Many argue that Valentine's day is just an over commercialized profit driven event but for youngsters around the world, its often a time for them to do something special amidst the turmoil of exams, school, university and other pressures of young life. The premise behind it is to take a bit of time out to make an extra special effort for your loved ones, or if your single, to enjoy it with other singletons! On this day, don't forget to keep each other safe on the road by following simple road safety steps.
Many organizations around the world have formulated targeted road safety messages for Valentine's day. It is indeed a day of red roses, card giving, chocolates and dinners but for young people, it can also be a tragic loss of life when couples don't observe basic road safety!
The facts are clear, road crashes are the single biggest killer of young people worldwide and in those figures, young men are most likely to be implicated not only in the cause of these deaths but also as victims of these crashes.
As young men all around the world gear up to arrange something special for their girlfriends, wives, fiances, they may decide to buy a bottle of wine, or better still, a bottle of champagne! They may even need a glass or two before the night starts to shake of the nerves of taking their long term crush out for a date. However, in a modern world, we are all to aware of the dangers of drinking and driving. Its therefore crucial that we observe road safety today on Valentine's day to keep our loved safe but also beyond Valentine's day.
We urge you, our peers, young people in our global community to embrace to these road safety commitments:
Examples of Valentine's Day road safety campaigns around the world include targeted radio spots for road safety. In the UK, Star Radio in partnership with Camridgeshire and Peterborough Road Safety Partnerhsip, ran a special competition to engage young people in road safety by designing the script of their own Valentine's road safey advert.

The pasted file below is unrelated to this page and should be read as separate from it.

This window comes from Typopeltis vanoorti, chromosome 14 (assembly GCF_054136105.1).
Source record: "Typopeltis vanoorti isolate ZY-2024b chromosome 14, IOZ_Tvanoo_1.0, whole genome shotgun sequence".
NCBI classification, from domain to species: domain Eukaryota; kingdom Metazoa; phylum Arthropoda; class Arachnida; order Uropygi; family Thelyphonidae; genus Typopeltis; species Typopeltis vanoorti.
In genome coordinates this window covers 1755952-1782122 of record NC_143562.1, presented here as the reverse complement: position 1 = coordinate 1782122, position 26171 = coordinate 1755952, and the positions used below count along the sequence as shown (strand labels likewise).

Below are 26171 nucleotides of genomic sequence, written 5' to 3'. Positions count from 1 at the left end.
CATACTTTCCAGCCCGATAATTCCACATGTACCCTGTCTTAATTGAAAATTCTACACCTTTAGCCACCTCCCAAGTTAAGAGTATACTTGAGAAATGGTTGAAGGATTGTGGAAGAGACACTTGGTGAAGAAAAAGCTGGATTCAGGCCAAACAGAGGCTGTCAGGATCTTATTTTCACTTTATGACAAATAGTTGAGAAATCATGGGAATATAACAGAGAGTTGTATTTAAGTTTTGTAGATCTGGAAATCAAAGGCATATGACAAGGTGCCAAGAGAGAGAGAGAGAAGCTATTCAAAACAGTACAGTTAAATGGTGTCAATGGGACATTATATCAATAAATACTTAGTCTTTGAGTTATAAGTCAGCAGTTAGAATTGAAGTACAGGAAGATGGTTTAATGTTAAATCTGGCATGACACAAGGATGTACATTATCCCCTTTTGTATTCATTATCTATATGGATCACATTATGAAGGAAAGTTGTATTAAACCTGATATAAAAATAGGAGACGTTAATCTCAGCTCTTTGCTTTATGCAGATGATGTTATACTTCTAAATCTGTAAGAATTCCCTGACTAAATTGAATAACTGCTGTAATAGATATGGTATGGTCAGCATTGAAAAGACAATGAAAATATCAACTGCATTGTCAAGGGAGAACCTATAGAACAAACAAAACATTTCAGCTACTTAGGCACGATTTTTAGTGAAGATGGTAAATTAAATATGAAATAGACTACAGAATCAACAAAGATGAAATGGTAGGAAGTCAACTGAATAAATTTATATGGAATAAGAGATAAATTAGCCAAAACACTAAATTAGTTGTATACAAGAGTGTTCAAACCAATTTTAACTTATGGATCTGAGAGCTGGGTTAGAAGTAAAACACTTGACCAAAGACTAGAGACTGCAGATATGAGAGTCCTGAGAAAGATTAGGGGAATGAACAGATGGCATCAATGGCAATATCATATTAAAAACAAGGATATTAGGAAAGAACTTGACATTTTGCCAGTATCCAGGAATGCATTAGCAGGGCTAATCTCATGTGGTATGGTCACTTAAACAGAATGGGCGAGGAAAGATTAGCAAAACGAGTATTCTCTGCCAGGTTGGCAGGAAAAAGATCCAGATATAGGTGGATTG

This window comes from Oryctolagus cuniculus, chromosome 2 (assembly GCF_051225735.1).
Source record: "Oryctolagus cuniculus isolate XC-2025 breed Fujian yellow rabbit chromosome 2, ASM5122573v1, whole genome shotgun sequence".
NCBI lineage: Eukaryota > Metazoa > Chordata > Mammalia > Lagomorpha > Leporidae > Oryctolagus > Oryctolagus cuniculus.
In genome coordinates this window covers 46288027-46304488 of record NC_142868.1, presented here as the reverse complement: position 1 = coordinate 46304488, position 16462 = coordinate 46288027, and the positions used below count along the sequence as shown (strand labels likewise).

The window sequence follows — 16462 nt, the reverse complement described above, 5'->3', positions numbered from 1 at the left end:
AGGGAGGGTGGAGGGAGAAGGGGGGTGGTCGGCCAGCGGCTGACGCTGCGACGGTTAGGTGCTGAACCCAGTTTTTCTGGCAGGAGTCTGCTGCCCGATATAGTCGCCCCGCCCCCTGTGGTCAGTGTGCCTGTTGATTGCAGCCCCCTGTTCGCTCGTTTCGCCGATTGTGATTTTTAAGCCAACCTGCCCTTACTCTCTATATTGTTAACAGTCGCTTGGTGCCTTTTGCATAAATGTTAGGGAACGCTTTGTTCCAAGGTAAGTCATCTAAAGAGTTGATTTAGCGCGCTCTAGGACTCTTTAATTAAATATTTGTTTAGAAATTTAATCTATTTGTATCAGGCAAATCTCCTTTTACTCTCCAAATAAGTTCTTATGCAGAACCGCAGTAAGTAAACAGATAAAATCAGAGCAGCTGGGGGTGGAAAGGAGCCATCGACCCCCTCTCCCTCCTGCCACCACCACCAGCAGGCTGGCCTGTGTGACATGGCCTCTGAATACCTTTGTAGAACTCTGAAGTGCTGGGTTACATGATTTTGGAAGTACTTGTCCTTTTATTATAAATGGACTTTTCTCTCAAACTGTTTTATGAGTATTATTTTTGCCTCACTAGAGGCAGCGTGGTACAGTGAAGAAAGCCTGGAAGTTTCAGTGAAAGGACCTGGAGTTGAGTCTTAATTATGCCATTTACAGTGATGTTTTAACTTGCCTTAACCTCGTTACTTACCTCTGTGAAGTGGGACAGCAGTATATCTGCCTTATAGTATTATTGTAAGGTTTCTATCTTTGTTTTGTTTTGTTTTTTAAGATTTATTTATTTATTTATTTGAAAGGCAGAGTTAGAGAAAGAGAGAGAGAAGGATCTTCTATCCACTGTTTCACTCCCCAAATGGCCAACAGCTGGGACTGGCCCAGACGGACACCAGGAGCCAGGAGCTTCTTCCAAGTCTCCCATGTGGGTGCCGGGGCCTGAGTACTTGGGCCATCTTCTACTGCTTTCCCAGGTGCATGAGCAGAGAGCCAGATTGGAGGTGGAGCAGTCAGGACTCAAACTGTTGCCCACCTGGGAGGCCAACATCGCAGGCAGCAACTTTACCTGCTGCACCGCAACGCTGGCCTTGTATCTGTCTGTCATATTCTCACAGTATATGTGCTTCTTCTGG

I didn't mean to kill you. I was driving too fast. I really miss you. 'For My Girlfriend' targets young male drivers, for example those aged between 17-24 years old, who are sadly over represented in the crash statistics. Tragically, there were a total of 72 KSIs (killed or seriously injured) for young people aged 17 - 24 in Cambridgeshire in 2008, and the majority of these were young male drivers. In addition, more girls die as passengers in cars.
The winning advert script was written by Ellie Powels and is a powerful auditory advert:
"Katie: Thanks for tonight babe I really en....
SFX - scream
SFX - crash
SFX - ambulance siren
SFX - Heart beat
Matt: I'm so sorry, I didn't mean tonight to end like this I just wanted to make you happy I just hope you can hear me as I didn't get to tell you earlier I really enjoyed tonight too.....I should have known that extra pint wasn't worth it. It was a stupid mistake if only I could change what I've done, you no Katie I would of done any thing for my girlfriend.
Matt:........Katie I love you.
SFX - heart monitor stops
Narrator: Make sure you don't lose the one you love this valentines. Think. Don't drink and drive."
We wish you a happy and safe Valentine's Day!